All the Light We Cannot See by Anthony Doerr centers around a blind French girl – Marie – who, during World War II, is forced to take refuge with distant relatives in a coastal city. Eventually, Marie’s path crosses with a German boy named Werner in 1944 when he saves her in more ways than one. This novel truly is a poignant and historically accurate depiction of a very personal experience concerning one of the world’s most famous wars.
A is for Alibi, reviewed by Molly Creagar
Old fans of Nancy Drew and Cam Jensen will fall in love with this series. Sue Grafton’s adventure through the alphabet with a 32-year-old private detective, Kinsey Millhone, is part mystery, part comedy, and wholly engaging. Kinsey, an ex-cop, is hired by a woman who has served time for murdering her husband but swears she was wrongly convicted. Kinsey’s investigation opens up many more questions that bring danger along with the answer. After reading this series’ debut, you won’t be able to quit until you reach Z.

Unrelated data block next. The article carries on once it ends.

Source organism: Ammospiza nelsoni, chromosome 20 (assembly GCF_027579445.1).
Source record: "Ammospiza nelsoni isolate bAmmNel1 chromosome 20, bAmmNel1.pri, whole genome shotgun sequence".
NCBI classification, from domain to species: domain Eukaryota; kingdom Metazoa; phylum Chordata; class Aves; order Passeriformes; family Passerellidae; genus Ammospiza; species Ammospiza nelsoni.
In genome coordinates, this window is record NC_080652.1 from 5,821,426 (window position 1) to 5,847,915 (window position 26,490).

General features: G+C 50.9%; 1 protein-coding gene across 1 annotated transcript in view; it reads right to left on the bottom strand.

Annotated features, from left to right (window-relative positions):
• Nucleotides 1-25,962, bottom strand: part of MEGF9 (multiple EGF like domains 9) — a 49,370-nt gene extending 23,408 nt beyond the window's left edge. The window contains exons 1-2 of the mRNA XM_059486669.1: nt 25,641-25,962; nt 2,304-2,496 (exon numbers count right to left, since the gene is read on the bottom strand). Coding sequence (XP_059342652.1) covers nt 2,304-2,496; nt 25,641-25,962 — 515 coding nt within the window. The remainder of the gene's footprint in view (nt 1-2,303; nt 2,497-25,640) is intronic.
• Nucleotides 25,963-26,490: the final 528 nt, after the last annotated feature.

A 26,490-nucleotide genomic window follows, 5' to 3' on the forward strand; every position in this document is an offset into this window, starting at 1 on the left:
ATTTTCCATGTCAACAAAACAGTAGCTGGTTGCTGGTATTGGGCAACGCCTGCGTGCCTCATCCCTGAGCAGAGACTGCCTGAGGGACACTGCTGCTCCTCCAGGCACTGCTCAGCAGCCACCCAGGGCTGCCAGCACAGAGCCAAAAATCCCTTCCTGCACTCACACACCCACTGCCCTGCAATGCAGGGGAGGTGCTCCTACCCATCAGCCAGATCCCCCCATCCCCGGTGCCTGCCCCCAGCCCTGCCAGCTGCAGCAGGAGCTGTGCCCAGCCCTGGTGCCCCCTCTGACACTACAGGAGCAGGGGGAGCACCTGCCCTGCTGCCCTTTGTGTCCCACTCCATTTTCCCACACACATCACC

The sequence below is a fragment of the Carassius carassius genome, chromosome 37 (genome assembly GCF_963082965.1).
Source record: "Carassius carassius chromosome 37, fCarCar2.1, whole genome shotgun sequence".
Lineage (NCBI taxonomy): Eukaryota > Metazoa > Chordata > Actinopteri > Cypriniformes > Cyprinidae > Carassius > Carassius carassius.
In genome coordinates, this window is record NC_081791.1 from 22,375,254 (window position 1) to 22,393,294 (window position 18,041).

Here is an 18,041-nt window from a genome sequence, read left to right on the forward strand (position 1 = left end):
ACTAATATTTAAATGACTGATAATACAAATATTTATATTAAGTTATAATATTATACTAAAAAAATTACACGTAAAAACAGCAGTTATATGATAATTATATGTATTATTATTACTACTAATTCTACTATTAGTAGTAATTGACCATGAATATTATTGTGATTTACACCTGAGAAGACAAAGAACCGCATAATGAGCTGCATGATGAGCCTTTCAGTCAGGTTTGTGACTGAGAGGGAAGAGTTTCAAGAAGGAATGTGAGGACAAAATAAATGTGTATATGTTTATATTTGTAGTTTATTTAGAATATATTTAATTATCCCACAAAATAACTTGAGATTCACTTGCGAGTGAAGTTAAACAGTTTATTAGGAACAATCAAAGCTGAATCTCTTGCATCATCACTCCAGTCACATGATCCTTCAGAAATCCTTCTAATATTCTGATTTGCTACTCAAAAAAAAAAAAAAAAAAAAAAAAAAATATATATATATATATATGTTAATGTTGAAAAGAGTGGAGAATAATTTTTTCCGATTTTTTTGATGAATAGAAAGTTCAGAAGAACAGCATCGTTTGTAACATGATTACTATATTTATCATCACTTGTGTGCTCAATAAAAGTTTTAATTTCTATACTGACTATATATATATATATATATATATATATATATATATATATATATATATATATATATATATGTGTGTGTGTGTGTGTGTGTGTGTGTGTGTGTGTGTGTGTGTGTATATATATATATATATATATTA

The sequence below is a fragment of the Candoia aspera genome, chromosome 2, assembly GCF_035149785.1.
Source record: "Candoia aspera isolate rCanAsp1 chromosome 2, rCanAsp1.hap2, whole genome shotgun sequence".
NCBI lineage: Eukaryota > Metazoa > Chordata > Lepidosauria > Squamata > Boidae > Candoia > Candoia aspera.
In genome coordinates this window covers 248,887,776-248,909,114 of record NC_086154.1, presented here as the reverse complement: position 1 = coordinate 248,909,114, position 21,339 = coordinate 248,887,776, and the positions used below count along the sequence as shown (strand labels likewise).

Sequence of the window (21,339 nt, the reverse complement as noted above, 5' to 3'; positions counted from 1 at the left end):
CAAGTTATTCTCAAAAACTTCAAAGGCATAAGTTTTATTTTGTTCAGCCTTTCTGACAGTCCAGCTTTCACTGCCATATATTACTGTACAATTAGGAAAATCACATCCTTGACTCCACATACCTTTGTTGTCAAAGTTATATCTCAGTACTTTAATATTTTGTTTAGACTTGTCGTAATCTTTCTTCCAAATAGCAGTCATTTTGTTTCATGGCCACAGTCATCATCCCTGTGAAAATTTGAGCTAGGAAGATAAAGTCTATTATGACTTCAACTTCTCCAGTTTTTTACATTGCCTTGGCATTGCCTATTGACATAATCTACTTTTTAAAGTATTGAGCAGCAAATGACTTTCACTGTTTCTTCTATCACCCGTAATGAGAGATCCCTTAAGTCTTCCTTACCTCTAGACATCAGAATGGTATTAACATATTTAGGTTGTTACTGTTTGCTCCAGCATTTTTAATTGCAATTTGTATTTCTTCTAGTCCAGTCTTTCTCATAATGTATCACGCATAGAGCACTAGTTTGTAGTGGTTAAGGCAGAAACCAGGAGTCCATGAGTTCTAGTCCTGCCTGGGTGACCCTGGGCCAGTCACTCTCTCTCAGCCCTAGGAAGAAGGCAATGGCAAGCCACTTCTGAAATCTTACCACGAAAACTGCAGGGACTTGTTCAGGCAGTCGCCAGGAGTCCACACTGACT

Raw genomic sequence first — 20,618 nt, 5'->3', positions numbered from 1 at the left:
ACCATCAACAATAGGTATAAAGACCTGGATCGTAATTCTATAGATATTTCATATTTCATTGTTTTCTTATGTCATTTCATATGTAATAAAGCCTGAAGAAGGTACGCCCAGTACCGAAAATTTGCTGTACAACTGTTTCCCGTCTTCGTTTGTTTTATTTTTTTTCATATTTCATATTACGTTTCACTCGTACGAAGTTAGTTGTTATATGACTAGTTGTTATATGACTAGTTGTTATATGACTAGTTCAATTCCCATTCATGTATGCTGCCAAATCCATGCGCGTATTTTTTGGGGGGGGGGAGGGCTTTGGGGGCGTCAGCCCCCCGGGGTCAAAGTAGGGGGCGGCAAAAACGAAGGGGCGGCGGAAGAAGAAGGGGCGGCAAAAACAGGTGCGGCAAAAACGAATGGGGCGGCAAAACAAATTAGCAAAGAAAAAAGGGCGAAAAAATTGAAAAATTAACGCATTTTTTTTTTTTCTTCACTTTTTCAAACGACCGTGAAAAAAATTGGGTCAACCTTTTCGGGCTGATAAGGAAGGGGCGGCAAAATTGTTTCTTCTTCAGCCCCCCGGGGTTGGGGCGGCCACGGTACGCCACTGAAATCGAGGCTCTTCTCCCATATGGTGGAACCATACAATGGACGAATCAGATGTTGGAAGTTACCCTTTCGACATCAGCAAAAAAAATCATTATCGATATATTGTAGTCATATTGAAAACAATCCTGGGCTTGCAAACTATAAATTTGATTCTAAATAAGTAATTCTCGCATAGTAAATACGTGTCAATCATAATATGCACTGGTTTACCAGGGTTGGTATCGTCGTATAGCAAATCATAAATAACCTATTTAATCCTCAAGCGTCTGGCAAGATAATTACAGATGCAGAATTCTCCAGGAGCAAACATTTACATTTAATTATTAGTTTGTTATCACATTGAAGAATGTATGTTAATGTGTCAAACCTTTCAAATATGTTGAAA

Please join us from 12-1 pm on Thursday 4/28 in the library foyer for a rare book pop-up exhibit of small and fine press poetry books by female poets of the Beat Generation.
The center piece of the pop-up is Lenore Kandel’s The Love Book, which went on trial for obscenity here in San Francisco in 1967, and the associated newspaper clippings from the Chronicle.
There will also be books containing the work of Joanne Kyger, Diane di Prima, and Ruth Weiss on display.
The pop-up has been curated in conjunction with the Ignatian Literary Magazine’s feature on the female writers of the Beat Generation, which in turn inspired the National Poetry Month display in the library foyer.
We look forward to closing out National Poetry Month with a bang. Hope to see you there!